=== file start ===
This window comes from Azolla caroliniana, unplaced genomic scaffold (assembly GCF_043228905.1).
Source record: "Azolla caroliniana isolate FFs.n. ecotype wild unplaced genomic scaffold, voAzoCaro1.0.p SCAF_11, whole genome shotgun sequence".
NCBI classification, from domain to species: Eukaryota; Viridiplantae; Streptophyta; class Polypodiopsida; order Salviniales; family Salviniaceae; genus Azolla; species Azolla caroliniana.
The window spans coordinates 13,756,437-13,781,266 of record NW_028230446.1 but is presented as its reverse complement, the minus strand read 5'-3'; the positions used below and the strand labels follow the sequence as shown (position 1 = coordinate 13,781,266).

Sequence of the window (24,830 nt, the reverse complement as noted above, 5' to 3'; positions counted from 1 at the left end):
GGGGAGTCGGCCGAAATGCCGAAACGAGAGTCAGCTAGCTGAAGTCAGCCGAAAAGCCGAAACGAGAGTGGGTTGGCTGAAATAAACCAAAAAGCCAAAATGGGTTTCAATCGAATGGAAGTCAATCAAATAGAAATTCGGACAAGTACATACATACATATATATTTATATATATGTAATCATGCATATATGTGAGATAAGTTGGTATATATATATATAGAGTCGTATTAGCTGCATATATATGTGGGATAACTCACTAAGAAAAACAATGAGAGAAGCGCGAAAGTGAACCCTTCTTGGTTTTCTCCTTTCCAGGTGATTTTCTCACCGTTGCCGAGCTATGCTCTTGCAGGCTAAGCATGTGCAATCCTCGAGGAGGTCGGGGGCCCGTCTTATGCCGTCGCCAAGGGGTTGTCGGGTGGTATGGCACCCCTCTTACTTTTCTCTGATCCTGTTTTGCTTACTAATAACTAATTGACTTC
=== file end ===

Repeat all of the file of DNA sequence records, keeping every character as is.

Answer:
This window comes from Azolla caroliniana, unplaced genomic scaffold (assembly GCF_043228905.1).
Source record: "Azolla caroliniana isolate FFs.n. ecotype wild unplaced genomic scaffold, voAzoCaro1.0.p SCAF_11, whole genome shotgun sequence".
NCBI classification, from domain to species: Eukaryota; Viridiplantae; Streptophyta; class Polypodiopsida; order Salviniales; family Salviniaceae; genus Azolla; species Azolla caroliniana.
The window spans coordinates 13,756,437-13,781,266 of record NW_028230446.1 but is presented as its reverse complement, the minus strand read 5'-3'; the positions used below and the strand labels follow the sequence as shown (position 1 = coordinate 13,781,266).

Sequence of the window (24,830 nt, the reverse complement as noted above, 5' to 3'; positions counted from 1 at the left end):
GGGGAGTCGGCCGAAATGCCGAAACGAGAGTCAGCTAGCTGAAGTCAGCCGAAAAGCCGAAACGAGAGTGGGTTGGCTGAAATAAACCAAAAAGCCAAAATGGGTTTCAATCGAATGGAAGTCAATCAAATAGAAATTCGGACAAGTACATACATACATATATATTTATATATATGTAATCATGCATATATGTGAGATAAGTTGGTATATATATATATAGAGTCGTATTAGCTGCATATATATGTGGGATAACTCACTAAGAAAAACAATGAGAGAAGCGCGAAAGTGAACCCTTCTTGGTTTTCTCCTTTCCAGGTGATTTTCTCACCGTTGCCGAGCTATGCTCTTGCAGGCTAAGCATGTGCAATCCTCGAGGAGGTCGGGGGCCCGTCTTATGCCGTCGCCAAGGGGTTGTCGGGTGGTATGGCACCCCTCTTACTTTTCTCTGATCCTGTTTTGCTTACTAATAACTAATTGACTTC